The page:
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Student Artists vs. Student Athletes

I think that college students assume the lives of athletes and artists are extremely different, and they are to a certain extent. However, the foundations of their crafts are quite similar.

First off, both have to practice their craft. Obviously, athletes and artists talents are in different areas of expertise, but neither is born with a perfect set of skills. In the same way that an athlete practices their sport, every time an artist creates something they are perfecting their skill set. If they can’t draw a turtle, they practice, evaluate, erase and try again. An athlete practices, plays in a game, reviews the film and then practices again. The idea of practice and or rehearsal is very much prevalent in both the lives of student-athletes as well as student- artists.

Further, their craft consumes a lot of their day. As a student-athlete, my life in a season is on a tight schedule. I have classes every day of the week, and the practice is 2+ hours long. On game days we have to start getting ready at 5 for a 7 pm game. It’s worse for away games; sometimes we have to leave campus at 3 pm for a 7 pm game. And what about homework? Every 30 minute – 1-hour break I have in my day must be used for school work. The same goes for a student artist. The amount of time that they put into a single project limits the amount of time they have for other work. Artists work endlessly to perfect a project, and it consumes a ton of their time. Each step is carefully thought out, and with work for other classes on top of it, it’s hard to balance their time efficiently without getting consumed by their art.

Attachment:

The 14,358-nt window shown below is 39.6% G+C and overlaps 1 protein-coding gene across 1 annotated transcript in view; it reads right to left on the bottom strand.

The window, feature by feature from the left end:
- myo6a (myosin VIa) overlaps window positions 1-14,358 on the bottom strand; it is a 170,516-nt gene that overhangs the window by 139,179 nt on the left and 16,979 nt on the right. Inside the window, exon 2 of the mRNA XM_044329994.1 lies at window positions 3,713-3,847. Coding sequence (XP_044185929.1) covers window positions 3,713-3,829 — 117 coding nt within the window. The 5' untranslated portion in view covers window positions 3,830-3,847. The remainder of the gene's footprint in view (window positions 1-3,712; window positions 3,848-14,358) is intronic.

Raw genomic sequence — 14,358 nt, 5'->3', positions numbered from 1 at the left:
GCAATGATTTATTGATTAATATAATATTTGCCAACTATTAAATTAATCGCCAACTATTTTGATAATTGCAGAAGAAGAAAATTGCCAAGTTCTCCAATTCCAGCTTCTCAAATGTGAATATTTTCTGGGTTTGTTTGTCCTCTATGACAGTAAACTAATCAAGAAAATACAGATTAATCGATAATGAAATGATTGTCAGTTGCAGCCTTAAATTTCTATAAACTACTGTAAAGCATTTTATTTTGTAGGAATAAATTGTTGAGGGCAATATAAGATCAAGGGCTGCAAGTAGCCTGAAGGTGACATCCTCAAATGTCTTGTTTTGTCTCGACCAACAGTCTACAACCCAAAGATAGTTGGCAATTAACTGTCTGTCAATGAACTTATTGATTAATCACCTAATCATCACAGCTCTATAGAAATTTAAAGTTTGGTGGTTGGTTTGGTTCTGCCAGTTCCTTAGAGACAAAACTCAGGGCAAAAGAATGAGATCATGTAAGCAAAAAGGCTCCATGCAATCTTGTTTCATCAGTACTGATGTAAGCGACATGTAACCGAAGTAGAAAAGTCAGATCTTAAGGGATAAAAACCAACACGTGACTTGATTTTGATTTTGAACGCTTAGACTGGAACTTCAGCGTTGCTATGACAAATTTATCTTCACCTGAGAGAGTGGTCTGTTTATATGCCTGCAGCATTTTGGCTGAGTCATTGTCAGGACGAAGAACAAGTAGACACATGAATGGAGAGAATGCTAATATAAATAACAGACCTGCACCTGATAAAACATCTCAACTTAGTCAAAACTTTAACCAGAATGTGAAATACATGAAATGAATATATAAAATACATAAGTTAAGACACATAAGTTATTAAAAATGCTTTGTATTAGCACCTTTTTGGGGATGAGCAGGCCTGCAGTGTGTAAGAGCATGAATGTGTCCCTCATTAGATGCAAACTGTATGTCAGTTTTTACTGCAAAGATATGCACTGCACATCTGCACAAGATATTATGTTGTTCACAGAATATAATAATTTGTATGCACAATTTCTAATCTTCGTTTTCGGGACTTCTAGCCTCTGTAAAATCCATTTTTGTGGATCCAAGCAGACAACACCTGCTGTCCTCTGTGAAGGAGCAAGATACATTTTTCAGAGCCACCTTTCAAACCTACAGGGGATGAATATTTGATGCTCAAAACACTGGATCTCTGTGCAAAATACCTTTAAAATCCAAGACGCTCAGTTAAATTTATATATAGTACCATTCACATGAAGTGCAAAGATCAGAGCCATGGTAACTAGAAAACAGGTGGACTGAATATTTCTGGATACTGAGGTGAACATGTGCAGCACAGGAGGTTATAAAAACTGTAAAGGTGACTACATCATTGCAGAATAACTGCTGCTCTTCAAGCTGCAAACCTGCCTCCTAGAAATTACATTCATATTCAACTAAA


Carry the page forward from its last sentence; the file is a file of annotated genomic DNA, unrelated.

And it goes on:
While, yes, the lives of student-athletes and student artists are technically very different, the foundations of what they do are very similar. Art and athletics are both prevalent forms of work here at Muhlenberg College, and each takes the same effort of time and energy to perfect. Both athletes and artists have a strong passion for their craft, and it consumes a significant portion of their day-to-day lives as college students. 


Jordyn Kamis

Muhlenberg '21

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